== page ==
Good to know:
If you are a single traveller, then a Single Room Supplement of 12.000 ISK is mandatory.
Only small carry-on luggage such as backpacks are possible. Please check with your hotel if they can store your luggage during the tour if you are staying again at the same hotel after the tour.
We can also offer you to store your luggage for free at NiceTravel office, located in Fiskislóð 45, Space M.
To avoid any delays on departure luggage must be in storage before pick-up time.
IMPORTANT: It can happen that the ice caving tour is cancelled because of weather and/or safety reasons. Then we will find other activities when possible, and refund the price difference. We reserve the right to change the order of the activities and sightseeing of the itinerary.
Day 1 - The Golden Circle & Kerið Volcanic Crater
After getting picked up from decided locations in Reykjavík City, you will get acquainted with your friendly tour guides and the rest of your group, before embarking on exploring the wonders of the Golden Circle. First up is Þingvellir, a historic valley where Viking lords used to gather to declare laws and settle feuds.
The area is furthermore a natural wonder since it is located in the continental valley between the Eurasian and North-American tectonic plates. This creates gorgeous fissures of sparkling clear glacier water and moss-coated lava fields.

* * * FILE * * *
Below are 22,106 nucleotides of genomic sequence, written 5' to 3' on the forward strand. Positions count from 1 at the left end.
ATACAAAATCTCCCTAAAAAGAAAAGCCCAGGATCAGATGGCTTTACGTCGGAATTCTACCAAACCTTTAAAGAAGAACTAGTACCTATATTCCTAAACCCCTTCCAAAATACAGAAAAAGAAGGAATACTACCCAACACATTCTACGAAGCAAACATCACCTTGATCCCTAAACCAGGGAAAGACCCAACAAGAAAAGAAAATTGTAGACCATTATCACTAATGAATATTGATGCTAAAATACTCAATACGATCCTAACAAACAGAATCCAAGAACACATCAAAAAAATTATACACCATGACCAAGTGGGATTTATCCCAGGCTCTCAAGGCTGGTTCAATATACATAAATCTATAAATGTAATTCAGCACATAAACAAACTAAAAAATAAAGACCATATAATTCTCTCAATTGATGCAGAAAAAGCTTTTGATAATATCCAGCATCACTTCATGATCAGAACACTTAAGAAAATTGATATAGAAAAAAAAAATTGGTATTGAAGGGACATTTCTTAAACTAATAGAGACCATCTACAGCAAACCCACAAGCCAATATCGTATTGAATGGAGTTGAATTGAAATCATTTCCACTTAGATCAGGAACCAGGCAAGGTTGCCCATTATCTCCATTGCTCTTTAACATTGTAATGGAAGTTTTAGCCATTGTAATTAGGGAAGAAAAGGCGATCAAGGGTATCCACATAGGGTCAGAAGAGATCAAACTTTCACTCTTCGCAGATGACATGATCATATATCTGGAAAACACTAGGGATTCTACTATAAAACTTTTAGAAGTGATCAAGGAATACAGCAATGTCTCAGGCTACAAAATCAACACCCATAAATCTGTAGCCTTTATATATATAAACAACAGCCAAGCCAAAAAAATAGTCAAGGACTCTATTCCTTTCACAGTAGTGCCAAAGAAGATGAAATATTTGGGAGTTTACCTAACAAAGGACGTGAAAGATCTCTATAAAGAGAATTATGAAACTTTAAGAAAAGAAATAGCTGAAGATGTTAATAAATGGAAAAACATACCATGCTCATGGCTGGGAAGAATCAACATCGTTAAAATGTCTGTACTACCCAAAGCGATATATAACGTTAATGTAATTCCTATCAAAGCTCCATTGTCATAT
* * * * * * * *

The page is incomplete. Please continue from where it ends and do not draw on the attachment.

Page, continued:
Afterwards, it is on to the geothermal valley of Haukadalur, where you’ll find the two famous geysers Strokkur and Geysir. The latter is the very namesake of the phenomenon, while the former is still highly active and treats visitors to a display of boiling eruptions every few minutes.
Up next is Gullfoss, the most popular sight in the entire country. This cascading display of raw, unharnessed power is fed by pure glacial runoff from Hvítá River, which tumbles down two tiers before plunging into a great canyon.
Finally, you will go see the volcanic crater Kerið, impressive on its own, but boasting a turquoise lake that contrasts the rocky lava walls of red and black. This crater is not included in many Golden Circle tours, so visiting it adds something unique to your already incredible adventure.
At the end of today, your accommodation awaits you in a lovely country guesthouse. And who knows, maybe the Northern Lights will light up the Arctic sky before you turn in for the night.
Day 2 - South Coast Waterfalls & Reynisfjara Black Volcanic Beach
Your first stop of day two will be the famous Seljalandsfoss, a waterfall located beneath the infamous Eyjafjallajökull glacier volcano. The waterfall has an impressive drop of 60 metres and is fed by the water from its imposing glacier. Close by is the hidden gem Gljúfrabúi, a pretty waterfall and a true treat to visit.
Next up is Skógafoss, a wide and powerful display of raw and natural power with a legendary hidden cave hidden behind it, said to keep a Viking treasure chest. To top of this day of chasing waterfalls, you will be led to the lesser known, but equally stunning falls of Kvernufoss and Írafoss.